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Dinosaur State Park (Rocky Hill, CT) - close-up.JPG
Trace fossil classification edit
Ichnoclass: Reptilipedia
Ichnocohort: Theropodipedia
Ichnoorder: Neotetanuripedidii
Ichnofamily: Eubrontidae
Ichnogenus: Eubrontes
Hitchcock, 1845
Type ichnospecies
E. giganteus
(Hitchcock, 1836)
Eubrontes in the Lower Jurassic Moenave Formation at the St. George Dinosaur Discovery Site at Johnson Farm, southwestern Utah.

Eubrontes (Hitchcock, 1845) is the name of fossilised dinosaur footprints dating from the Late Triassic and Early Jurassic. They have been identified from France, Poland, Slovakia,[1] Czech Republic,[2] Italy, Spain, Sweden, Australia (Queensland) and the USA.[3]

Eubrontes is the name of the footprints, identified by their shape, and not of the genus or genera that made them, which is as yet unknown. They are most famous for their discovery in the Connecticut River Valley of Massachusetts in the early 19th century. They, among other footprints, were the first known non-avian dinosaur tracks to be discovered in North America, though they were initially thought to have been made by large birds.

Discovery and Identity[edit]

The footprints were first described by Edward Hitchcock, a professor of Amherst College, who thought they were made by a large bird. He originally assigned them to ichnotaxon Ornithichnites in 1836, then Ornithoidichnites in 1841, before coining Eubrontes in 1845. The name means "true thunder," probably referring to the supposed weight of the animal impacting on the ground.

in 1858 Hitchcock still described the tracks as those of "a thick-toed bird," since there was no evidence of tail drag marks. But by the time that Richard Swann Lull began working on the tracks in 1904, they were thought to belong to a dinosaur. Lull originally thought they were from a herbivore, but by 1953 he concluded they were from a carnivorous theropod. Many later authors have agreed with this interpretation, but some have suggested that they are from a prosauropod. Regardless, they are almost certainly saurischian.[4]

Cast of a tridactyl footprint of "Eubrontes" from the Triassic of the Czech Republic (sandstone quarry near Červený Kostelec)

A typical Eubrontes print is from 25–50 cm long, with three toes that terminate in sharp claws. It belongs to a biped that must have been over one metre high at the hip and from 5–6 metres long. In the 1960s Edwin Colbert and others supposed that a large heavy carnivore like Teratosaurus (then considered to be a dinosaur) made the track, but a possible candidate is Dilophosaurus, a large theropod related to Coelophysis, or a close relative such as Podokesaurus. However no Dilophosaurus fossil material is associated with Eubrontes tracks. The tracks may also be from a plateosaurid.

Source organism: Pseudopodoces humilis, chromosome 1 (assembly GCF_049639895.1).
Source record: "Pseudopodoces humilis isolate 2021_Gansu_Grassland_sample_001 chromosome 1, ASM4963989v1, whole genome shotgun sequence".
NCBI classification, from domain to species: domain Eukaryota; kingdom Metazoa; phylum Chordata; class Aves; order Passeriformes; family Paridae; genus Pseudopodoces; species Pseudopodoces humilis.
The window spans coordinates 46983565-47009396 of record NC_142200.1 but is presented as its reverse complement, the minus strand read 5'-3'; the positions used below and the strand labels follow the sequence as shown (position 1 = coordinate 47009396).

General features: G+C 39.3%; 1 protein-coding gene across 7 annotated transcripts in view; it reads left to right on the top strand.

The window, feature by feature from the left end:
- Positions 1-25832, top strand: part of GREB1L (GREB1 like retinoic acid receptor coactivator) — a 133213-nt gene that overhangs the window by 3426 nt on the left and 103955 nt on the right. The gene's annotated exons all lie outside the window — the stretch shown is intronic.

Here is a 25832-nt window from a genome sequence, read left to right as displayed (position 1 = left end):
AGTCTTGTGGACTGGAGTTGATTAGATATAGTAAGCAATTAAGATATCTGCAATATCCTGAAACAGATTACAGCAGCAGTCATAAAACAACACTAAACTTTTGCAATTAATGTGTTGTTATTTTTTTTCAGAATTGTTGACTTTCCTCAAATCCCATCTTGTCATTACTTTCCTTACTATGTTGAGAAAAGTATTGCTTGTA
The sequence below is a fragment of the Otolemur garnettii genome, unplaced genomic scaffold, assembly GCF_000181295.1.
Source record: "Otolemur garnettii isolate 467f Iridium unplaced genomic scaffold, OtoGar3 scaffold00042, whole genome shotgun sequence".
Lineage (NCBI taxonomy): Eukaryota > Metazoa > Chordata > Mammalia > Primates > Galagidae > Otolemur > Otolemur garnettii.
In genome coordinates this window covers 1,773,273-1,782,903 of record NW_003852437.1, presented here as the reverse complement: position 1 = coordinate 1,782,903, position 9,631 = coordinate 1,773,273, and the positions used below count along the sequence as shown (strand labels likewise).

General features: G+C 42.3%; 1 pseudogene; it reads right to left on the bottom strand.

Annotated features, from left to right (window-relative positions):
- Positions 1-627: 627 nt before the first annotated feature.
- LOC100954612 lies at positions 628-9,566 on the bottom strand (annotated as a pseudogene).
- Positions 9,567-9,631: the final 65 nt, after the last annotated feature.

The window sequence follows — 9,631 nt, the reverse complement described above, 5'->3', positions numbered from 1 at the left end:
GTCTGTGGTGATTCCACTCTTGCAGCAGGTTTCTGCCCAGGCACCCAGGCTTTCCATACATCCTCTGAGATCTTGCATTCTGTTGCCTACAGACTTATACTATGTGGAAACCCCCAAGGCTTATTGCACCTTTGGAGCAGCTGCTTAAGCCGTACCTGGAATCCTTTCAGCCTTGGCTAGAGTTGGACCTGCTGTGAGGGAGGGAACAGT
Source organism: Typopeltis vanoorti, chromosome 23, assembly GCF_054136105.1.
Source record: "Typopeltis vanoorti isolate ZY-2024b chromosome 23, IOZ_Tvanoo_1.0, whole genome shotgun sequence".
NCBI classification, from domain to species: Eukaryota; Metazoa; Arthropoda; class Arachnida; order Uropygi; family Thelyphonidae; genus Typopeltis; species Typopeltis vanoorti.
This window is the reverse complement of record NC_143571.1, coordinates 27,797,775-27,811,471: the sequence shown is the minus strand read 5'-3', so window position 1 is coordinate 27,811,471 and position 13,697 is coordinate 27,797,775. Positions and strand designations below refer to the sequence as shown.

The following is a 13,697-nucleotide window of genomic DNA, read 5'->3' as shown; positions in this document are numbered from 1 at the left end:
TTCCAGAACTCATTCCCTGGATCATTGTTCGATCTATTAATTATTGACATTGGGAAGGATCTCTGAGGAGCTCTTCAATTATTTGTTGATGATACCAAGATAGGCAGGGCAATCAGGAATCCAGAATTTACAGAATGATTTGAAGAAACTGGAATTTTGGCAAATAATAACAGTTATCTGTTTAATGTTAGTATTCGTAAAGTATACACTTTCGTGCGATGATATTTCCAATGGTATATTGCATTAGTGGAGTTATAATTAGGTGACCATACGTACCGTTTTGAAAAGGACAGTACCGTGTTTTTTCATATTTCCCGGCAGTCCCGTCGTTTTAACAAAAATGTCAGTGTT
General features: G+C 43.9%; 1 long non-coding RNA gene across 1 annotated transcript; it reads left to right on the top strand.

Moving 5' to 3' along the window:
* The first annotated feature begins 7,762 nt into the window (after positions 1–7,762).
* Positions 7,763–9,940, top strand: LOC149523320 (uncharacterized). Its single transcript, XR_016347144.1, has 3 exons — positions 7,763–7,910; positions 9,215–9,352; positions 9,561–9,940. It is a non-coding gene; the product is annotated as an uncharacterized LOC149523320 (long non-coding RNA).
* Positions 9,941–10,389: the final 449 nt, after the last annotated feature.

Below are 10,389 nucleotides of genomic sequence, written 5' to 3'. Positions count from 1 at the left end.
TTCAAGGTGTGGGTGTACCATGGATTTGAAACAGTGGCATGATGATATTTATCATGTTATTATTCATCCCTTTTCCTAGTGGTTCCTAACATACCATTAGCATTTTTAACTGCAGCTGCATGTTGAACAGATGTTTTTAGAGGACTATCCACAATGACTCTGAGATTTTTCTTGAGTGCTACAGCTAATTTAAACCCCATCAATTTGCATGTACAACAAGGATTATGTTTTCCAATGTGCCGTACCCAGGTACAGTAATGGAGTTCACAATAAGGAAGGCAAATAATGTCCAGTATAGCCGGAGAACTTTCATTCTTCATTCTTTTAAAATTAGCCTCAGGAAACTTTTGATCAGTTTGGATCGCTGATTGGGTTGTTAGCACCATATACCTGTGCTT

Another major find occurred at Rocky Hill, Connecticut in 1966. Nearly 600 prints are preserved there in an area now designated Dinosaur State Park.


A trackway attributed to the ichnogenus Eubrontes had a missing second digit on the right foot. The animal could have either lost the toe due to injury or it was malformed.[5]

In popular culture[edit]

In early 1970s, a fiberglass cast of an Eubrontes giganteus footprint was made by Paul E. Olsen, then 14 years old, and his friend Tony Lessa. On June 29, 1972, it was sent by Olsen and Lessa to President Richard Nixon to get his support for registering the Riker Hill Fossil Site in Roseland, New Jersey as a National Natural Landmark.[6]

In 1991, Eubrontes was named the state fossil of Connecticut.[7]

See also[edit]


  1. ^ Czech article about dinosaur trace fossil finds from Slovakia
  2. ^ Czech article about dinosaur trace fossils found in the Czech Republic
  3. ^ Lockley, M.; Matsukawa, M.; Jianjun, L. (2003). "Crouching Theropods in Taxonomic Jungles: Ichnological and Ichnotaxonomic Investigations of Footprints with Metatarsal and Ischial Impressions". Ichnos. 10 (2–4): 169. doi:10.1080/10420940390256249.
  4. ^ Robert E. Weems. 2003. "Plateosaurus foot structure suggests a single trackmaker for Eubrontes and Gigandipus footprints." In P. M. LeTourneau & P. E. Olsen (eds.). The Great Rift Valleys of Pangea in Eastern North America, Volume 2: Sedimentology, Stratigraphy, and Paleontology. New York: Columbia University Press, pp. 294–295.
  5. ^ Molnar, R. E., 2001, Theropod paleopathology: a literature survey: In: Mesozoic Vertebrate Life, edited by Tanke, D. H., and Carpenter, K., Indiana University Press, p. 337-363.
  6. ^ Foot Forward. Archived 2009-04-07 at the Wayback Machine State of The Planet Blogs of The Earth Institute at Columbia University. March 11, 2009 - accessed on March 27, 2009
  7. ^ "The State Fossil".